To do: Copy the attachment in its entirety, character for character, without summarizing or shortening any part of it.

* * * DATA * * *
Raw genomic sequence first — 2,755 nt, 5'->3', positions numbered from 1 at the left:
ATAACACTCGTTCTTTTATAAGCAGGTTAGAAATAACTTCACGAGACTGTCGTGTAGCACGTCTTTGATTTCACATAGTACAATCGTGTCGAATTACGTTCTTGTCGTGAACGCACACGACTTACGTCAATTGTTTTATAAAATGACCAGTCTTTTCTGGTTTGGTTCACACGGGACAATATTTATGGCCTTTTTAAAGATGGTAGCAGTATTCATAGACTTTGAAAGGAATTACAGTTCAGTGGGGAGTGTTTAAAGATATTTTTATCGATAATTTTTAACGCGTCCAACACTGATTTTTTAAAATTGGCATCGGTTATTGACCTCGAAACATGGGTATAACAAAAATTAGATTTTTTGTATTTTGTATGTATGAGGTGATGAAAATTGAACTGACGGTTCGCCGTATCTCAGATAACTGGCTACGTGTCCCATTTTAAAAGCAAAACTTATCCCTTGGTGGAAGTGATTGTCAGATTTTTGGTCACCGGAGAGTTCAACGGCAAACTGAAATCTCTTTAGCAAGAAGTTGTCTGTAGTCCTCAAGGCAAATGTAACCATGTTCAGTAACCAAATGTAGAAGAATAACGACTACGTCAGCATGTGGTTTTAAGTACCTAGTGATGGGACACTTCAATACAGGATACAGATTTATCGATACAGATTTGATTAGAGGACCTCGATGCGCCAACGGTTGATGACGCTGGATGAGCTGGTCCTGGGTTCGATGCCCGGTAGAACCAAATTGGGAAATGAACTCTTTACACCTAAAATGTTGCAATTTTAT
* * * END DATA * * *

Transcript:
Raw genomic sequence first — 2,755 nt, 5'->3', positions numbered from 1 at the left:
ATAACACTCGTTCTTTTATAAGCAGGTTAGAAATAACTTCACGAGACTGTCGTGTAGCACGTCTTTGATTTCACATAGTACAATCGTGTCGAATTACGTTCTTGTCGTGAACGCACACGACTTACGTCAATTGTTTTATAAAATGACCAGTCTTTTCTGGTTTGGTTCACACGGGACAATATTTATGGCCTTTTTAAAGATGGTAGCAGTATTCATAGACTTTGAAAGGAATTACAGTTCAGTGGGGAGTGTTTAAAGATATTTTTATCGATAATTTTTAACGCGTCCAACACTGATTTTTTAAAATTGGCATCGGTTATTGACCTCGAAACATGGGTATAACAAAAATTAGATTTTTTGTATTTTGTATGTATGAGGTGATGAAAATTGAACTGACGGTTCGCCGTATCTCAGATAACTGGCTACGTGTCCCATTTTAAAAGCAAAACTTATCCCTTGGTGGAAGTGATTGTCAGATTTTTGGTCACCGGAGAGTTCAACGGCAAACTGAAATCTCTTTAGCAAGAAGTTGTCTGTAGTCCTCAAGGCAAATGTAACCATGTTCAGTAACCAAATGTAGAAGAATAACGACTACGTCAGCATGTGGTTTTAAGTACCTAGTGATGGGACACTTCAATACAGGATACAGATTTATCGATACAGATTTGATTAGAGGACCTCGATGCGCCAACGGTTGATGACGCTGGATGAGCTGGTCCTGGGTTCGATGCCCGGTAGAACCAAATTGGGAAATGAACTCTTTACACCTAAAATGTTGCAATTTTAT